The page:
The Big Letdown: How Medicine, Big Business, and Feminism Undermine Breastfeeding [EPUB]
21 June 2017, 06:57
2017 | EPUB | 0.46MB
Pediatricians say you should but it's okay if you don't. The hospital says, "Breast is best," but sends you home with formula "just in case." Your sister-in-law says, "Of course you should!" Your mother says, "I didn't, and you turned out just fine." Celebrities are photographed nursing in public, yet breastfeeding mothers are asked to cover up in malls and on airplanes. Breastfeeding is a private act, yet everyone has an opinion about it. How did feeding our babies get so complicated?
Journalist and infant health advocate Kimberly Seals Allers breaks breastfeeding out of the realm of "personal choice" and shows our broader connection to an industrialized food system that begins at birth, the fallout of feminist ideals, and the federal policies that are far from family friendly. The Big Letdown uncovers the multibillion-dollar forces battling to replace mothers' milk and the failure of the medical establishment to protect infant health. Weaving together research and personal stories with original reporting on medicine, big pharma, and hospitals, Kimberly Seals Allers shows how mothers and babies have been abandoned by all the forces that should be supporting families from the start--and what we can do to help.
Mail Men: The Unauthorized Story of the Daily Mail [EPUB]
19 June 2017, 14:53
2017 | EPUB | 3.65MB
Perhaps because of the power and fear that the Daily Mail commands, this is the very first book to provide an unauthorized account of the newspaper with more global readers than any other. With a gripping personality-led narrative, informed by well-placed sources, Mail Men investigates the secret behind the Mail's extraordinary longevity and commercial success, from its first edition on 4 May 1896, to its global MailOnline website today. But, it also examines the controversies that have beset the paper - from its owner's flirtation with fascism in the 1930s to its fractious relationship with liberals, celebrities and politicians today.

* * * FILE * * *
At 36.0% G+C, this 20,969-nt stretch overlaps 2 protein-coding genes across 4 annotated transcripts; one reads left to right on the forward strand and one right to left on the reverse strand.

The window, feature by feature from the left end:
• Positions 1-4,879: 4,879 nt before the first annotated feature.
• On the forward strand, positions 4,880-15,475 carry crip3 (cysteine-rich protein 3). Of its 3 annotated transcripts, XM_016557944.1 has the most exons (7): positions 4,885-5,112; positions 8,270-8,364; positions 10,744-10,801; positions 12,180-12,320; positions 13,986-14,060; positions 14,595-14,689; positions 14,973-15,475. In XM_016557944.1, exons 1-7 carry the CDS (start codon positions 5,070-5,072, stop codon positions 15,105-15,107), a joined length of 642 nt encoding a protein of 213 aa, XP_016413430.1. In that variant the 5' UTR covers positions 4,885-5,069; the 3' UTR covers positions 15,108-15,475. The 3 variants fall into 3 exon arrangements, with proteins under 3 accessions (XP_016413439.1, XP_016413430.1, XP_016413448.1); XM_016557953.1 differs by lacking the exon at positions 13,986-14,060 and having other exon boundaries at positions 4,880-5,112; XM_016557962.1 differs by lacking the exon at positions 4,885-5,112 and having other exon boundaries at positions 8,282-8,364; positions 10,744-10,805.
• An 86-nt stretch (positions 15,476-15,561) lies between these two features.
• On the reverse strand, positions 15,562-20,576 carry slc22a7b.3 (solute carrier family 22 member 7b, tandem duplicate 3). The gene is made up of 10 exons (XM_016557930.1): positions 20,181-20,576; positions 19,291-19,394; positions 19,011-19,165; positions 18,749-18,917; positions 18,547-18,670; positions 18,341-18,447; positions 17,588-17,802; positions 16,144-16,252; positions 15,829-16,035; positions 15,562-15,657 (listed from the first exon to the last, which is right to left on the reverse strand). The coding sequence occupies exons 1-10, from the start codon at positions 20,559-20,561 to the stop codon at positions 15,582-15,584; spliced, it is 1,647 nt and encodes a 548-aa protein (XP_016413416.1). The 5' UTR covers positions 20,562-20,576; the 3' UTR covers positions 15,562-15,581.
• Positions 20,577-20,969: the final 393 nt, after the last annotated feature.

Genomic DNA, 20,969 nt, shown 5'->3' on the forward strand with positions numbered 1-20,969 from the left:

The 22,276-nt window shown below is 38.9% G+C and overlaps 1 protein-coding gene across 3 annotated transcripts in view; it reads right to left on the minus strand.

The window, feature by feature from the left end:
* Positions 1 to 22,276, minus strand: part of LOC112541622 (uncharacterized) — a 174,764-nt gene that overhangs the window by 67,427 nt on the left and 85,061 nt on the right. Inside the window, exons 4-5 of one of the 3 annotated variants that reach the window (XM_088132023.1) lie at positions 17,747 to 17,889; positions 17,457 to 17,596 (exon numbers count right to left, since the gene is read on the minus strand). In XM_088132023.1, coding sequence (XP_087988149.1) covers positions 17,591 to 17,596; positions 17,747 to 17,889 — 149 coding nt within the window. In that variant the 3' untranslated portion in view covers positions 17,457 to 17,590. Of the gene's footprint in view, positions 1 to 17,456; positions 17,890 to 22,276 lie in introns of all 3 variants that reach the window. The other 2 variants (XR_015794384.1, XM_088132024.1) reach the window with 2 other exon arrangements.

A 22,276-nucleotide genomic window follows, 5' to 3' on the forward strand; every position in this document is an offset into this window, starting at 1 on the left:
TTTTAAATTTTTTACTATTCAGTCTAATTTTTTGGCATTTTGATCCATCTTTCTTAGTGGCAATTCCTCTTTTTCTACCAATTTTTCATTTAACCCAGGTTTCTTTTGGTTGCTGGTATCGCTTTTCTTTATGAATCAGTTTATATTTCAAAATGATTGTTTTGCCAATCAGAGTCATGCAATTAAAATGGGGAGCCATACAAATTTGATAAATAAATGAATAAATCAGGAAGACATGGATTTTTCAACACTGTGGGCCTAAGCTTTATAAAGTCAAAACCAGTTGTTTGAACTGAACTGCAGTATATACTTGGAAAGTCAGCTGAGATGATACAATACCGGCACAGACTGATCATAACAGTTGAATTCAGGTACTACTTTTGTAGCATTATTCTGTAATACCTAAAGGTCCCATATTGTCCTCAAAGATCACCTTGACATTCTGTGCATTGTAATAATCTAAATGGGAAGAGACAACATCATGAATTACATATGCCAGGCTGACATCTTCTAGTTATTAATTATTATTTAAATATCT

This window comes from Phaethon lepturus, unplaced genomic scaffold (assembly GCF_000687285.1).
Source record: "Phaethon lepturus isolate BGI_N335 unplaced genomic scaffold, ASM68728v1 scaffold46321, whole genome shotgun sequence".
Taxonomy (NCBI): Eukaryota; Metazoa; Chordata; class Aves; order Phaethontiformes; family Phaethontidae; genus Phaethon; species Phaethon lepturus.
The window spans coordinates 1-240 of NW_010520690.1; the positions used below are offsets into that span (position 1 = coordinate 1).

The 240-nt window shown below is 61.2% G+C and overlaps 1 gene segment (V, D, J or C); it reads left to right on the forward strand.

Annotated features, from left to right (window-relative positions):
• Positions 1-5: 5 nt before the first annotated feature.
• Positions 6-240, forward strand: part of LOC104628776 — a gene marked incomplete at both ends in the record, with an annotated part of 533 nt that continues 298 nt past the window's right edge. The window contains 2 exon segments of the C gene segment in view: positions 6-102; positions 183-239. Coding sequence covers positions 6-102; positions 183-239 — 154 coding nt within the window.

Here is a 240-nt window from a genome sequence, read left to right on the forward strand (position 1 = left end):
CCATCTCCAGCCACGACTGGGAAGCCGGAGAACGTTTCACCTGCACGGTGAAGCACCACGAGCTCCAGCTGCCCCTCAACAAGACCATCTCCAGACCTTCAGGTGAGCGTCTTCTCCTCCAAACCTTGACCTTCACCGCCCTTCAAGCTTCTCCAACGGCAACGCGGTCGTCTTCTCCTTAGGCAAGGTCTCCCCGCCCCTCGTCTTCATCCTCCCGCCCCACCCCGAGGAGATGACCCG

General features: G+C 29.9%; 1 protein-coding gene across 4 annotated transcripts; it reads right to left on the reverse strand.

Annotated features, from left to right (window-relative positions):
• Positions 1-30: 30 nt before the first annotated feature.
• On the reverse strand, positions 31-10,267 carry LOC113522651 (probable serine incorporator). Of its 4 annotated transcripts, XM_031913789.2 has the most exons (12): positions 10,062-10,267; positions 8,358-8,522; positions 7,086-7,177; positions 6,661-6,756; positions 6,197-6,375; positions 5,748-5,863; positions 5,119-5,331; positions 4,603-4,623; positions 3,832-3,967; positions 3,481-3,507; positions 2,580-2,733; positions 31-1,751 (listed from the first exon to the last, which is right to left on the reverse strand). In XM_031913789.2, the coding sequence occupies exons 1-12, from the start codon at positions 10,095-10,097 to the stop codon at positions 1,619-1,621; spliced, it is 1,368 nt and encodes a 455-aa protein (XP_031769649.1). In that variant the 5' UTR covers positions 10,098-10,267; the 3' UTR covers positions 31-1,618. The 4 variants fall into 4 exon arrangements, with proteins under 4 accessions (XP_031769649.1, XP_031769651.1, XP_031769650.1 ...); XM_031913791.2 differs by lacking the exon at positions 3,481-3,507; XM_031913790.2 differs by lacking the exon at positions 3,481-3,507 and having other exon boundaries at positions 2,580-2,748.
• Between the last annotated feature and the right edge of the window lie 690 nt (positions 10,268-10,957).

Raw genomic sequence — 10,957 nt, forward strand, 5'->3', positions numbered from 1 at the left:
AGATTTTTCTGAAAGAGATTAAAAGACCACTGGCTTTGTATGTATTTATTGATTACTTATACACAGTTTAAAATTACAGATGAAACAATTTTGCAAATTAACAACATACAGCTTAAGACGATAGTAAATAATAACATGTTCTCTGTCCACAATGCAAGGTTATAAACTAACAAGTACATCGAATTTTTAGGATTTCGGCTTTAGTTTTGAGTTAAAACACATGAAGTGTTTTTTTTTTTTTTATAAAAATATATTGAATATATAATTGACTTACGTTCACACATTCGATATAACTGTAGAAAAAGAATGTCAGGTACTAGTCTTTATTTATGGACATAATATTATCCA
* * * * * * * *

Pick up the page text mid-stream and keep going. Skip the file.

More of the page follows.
Like being a fly on the wall at one of the most influential offices in the land, Mail Men is the unofficial story of an institution that has become the self-proclaimed voice of middle England, and the adversary of liberals everywhere. Journalist Adrian Addison gives us a revealing insight into the colourful cast of senior 'Mail-Men' (yes, nearly all men) who have moulded the paper through the decades - from Alfred C. Harmsworth, the Mail's founder and first owner to Paul Dacre the awkward reporter who has become one of the most feared, hated, secretive, and respected editors in Britain. An absorbing history of one of the most divisive yet successful newspapers in print today, this is an essential read if you wish to understand modern Britain.
The Revolution Where You Live: Stories from a 12,000-Mile Journey Through a New America [EPUB]
02 February 2017, 14:05
2017 | EPUB | 7.95MB
Discover the Real Revolution Unfolding across America
America faces huge challenges—climate change, social injustice, racist violence, economic insecurity. Journalist Sarah van Gelder suspected that there were solutions, and she went looking for them, not in the centers of power, where people are richly rewarded for their allegiance to the status quo, but off the beaten track, in rural communities, small towns, and neglected urban neighborhoods.
She bought a used pickup truck and camper and set off on a 12,000-mile journey through eighteen states, dozens of cities and towns, and five Indian reservations. From the ranches of Montana to the coalfields of Kentucky to the urban cores of Chicago and Detroit, van Gelder discovered people and communities who are remaking America from the ground up. Join her as she meets the quirky and the committed, the local heroes and the healers who, under the mass media's radar, are getting stuff done. The common thread running through their work was best summed up by a phrase she saw on a mural in Newark: “We the People LOVE This Place.” That connection we each have to our physical and ecological place, and to our human community, is where we find our power and our best hopes for a new America.